If we do not grasp the Church’s teaching on concupiscence, there are two equal and opposite errors into which we can fall when dealing with disordered appetites. We can pretend the appetite is not disordered and demand everybody else pretend that a disordered appetite is a “gift from God.” This is what I object to in much homosex agitprop: It aims to force people not merely to bear with a sinner in his weakness, but to celebrate the sin and muzzle those who will not comply with the lie.

Or we can err by going all Calvinist and identifying nature as essentially sinful — as though sin constitutes our humanity and redemption consists of smashing and annihilating our human nature. This was the approach taken in the “Sissy Boy” therapy, and it is just as contrary to Catholic faith as the embrace and affirmation of homosex as a virtue.

Not being homosexual myself, I don’t presume to say how homosexuals should cooperate with grace in order to confront this disordered appetite. For that, I would talk to a same-sex-attracted person who is a devout and holy Catholic. They do exist, after all. Personally, I suspect there is no one-size-fits-all way to cooperate with grace in redeeming our disordered sexual appetites (and everyone, not just homosexuals, has disordered sexual appetites). That’s because, being a glutton, I know there is no one-size-fits-all remedy for disordered appetites of the stomach. One thing I do know is that disordered appetites are not intended by God to define us, nor are they a license for me to demand that everybody in the room celebrate gluttony as a gift of God (except in satire).


Not being a therapist or a spiritual director, nor spectacularly successful at the long, slow slog of taming disordered appetites myself, I will not presume to hand out free advice to people grappling with temptations that I have never felt. I will simply conclude by remarking that my own experience with disordered appetite has taught me three things.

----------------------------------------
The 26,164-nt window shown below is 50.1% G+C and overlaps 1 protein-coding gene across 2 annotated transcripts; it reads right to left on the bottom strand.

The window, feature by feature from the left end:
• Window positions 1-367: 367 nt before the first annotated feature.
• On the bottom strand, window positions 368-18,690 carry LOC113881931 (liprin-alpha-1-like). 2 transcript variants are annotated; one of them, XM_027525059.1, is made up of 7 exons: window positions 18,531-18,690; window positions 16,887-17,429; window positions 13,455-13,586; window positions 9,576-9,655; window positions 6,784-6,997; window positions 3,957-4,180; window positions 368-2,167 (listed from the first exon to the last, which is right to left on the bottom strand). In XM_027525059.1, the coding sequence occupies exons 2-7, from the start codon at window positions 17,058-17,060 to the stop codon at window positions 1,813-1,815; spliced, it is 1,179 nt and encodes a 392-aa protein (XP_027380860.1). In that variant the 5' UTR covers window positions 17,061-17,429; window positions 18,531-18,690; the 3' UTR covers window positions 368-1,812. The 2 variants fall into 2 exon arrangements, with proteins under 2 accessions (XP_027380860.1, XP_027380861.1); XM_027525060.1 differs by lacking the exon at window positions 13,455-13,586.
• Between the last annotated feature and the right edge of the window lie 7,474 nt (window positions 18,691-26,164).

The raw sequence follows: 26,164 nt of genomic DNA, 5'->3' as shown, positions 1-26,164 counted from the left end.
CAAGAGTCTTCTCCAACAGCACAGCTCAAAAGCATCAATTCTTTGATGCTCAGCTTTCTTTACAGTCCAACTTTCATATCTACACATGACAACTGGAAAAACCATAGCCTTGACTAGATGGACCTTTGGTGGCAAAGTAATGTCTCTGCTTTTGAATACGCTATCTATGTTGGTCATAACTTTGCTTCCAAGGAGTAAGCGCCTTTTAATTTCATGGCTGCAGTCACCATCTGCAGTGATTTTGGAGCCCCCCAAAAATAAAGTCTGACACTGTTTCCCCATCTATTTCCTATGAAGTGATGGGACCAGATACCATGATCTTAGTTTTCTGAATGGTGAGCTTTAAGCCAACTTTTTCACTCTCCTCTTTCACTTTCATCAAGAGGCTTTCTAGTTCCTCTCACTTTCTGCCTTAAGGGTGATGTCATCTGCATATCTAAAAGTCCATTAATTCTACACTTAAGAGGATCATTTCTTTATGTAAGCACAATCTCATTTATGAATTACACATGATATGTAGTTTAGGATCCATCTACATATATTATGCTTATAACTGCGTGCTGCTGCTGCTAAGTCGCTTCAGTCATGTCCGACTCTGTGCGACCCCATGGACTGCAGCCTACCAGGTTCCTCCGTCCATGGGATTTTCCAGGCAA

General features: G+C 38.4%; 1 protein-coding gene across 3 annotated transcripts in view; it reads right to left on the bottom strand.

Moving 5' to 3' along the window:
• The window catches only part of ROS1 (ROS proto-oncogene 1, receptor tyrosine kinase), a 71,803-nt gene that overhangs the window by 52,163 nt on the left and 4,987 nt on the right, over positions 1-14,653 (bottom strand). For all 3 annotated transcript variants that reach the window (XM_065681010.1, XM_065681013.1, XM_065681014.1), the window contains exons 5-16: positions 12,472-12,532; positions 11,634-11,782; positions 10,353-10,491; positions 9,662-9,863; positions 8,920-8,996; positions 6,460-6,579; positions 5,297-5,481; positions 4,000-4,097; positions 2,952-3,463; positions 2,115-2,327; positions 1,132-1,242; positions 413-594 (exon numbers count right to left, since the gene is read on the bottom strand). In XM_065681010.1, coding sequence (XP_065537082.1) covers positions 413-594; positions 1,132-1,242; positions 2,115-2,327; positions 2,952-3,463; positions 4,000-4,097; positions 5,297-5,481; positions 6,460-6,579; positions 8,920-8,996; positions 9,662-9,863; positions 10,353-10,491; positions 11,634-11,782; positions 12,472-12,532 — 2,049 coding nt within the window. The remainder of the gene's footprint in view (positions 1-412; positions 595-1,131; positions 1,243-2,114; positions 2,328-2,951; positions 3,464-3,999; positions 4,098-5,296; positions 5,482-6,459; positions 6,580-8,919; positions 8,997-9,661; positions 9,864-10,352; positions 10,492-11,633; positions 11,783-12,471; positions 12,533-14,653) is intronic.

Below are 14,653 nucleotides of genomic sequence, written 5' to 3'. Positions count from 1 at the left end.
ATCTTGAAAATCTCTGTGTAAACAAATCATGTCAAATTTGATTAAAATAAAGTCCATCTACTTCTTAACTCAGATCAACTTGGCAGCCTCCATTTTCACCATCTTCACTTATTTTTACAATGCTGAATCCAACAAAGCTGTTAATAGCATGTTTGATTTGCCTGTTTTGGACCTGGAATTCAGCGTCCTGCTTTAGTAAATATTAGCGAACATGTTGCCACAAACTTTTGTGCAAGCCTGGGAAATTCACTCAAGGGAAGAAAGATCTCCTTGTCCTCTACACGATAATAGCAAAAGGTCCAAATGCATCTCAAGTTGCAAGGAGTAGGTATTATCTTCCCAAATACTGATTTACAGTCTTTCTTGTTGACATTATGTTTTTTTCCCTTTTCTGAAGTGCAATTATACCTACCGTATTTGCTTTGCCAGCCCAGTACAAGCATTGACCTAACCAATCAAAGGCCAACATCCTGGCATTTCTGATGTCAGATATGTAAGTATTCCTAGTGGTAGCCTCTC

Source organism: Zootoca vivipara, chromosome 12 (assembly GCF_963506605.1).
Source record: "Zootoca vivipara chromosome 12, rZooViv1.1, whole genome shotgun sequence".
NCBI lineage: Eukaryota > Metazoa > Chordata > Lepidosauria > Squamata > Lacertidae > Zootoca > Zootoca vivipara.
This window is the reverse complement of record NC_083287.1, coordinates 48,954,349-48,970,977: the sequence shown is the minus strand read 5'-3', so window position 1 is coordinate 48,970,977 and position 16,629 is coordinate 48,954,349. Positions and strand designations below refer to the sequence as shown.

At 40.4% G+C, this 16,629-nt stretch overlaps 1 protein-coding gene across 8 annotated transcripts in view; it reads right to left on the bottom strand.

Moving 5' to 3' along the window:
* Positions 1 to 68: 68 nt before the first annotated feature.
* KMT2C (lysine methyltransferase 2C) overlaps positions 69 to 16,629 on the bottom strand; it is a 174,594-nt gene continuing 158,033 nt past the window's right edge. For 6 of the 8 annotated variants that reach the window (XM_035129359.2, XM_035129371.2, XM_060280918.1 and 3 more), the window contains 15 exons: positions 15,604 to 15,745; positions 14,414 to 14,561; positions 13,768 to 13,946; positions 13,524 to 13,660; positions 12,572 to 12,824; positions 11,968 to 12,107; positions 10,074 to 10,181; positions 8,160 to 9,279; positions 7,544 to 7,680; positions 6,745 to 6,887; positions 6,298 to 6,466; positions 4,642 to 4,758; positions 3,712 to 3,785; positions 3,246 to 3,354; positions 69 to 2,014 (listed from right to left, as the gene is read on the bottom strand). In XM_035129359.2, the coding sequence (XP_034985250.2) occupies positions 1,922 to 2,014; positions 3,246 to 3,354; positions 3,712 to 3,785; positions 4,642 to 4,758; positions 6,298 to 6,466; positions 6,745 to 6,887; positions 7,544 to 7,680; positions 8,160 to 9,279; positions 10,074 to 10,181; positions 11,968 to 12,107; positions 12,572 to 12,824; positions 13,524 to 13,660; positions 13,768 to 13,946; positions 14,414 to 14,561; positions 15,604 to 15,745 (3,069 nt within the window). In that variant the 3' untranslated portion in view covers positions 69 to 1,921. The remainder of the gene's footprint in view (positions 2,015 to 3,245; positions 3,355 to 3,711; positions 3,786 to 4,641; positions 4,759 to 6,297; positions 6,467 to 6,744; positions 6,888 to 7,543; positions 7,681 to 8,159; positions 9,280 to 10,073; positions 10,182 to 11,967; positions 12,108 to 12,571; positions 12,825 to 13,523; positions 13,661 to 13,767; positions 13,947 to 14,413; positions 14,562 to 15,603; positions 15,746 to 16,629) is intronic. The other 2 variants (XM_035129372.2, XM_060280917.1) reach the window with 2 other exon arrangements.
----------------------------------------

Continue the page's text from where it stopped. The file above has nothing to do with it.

First, neither concupiscence nor sin is a “gift of God.” They are things that the gift of God (grace) is ordered to help us overcome and triumph over. Therefore, while concupiscence is not sin and sin is not unforgiveable, we cannot deal with it by pretending it is a “gift” or demanding that everybody affirm us in our okayness and pretending that our disordered appetites are peachy. They aren’t. They are disordered. I don’t need somebody to offer me a donut in order to make me feel better about my gluttony. I need them to support me as I try to eat less and move more. It seems to me that somebody struggling with other disordered appetites needs much the same combination of support and moral firmness.

Second, you’d be surprised how often people inclined to harshness toward human weakness tell themselves that their brutality is “tough love.” It’s one thing when somebody is trying to make ridiculous justifications for sin and even attempting to threaten those who rightly maintain that sins are sins. Christians have an obligation to defend the truth about the Church’s moral teaching even when they are unpopular. Sometimes we have to say hard things and even to offer rebuke to intransigent sinners. But many is the time that Christians indulge the sins of anger or violence against innocents or penitents while congratulating themselves on their “courage” or, in a tedious and overworked strategy, comparing themselves to Jesus versus the moneychangers. Indeed, I have little doubt that the architects of the Sissy Boy Experiment perpetually congratulated themselves on their “tough love.”

Certainly, I have had any number of Christians write me and say things like, “Hey fatso! Gluttony is a sin! Why don’t you lose some weight, piggy? You’re disgusting.” Such folk may lie to themselves that they are “rebuking” in Christian love, but, of course, they are simply speaking in malice by stabbing a penitent in the rawest spot of his conflicted heart. They mean to be cruel. They are the reason so many people struggling with concupiscence give up and embrace their sin — or suicide. After all, if even penitence is rewarded by Christians with a vicious kick in the teeth, then why believe in all that mercy stuff Christians go on about?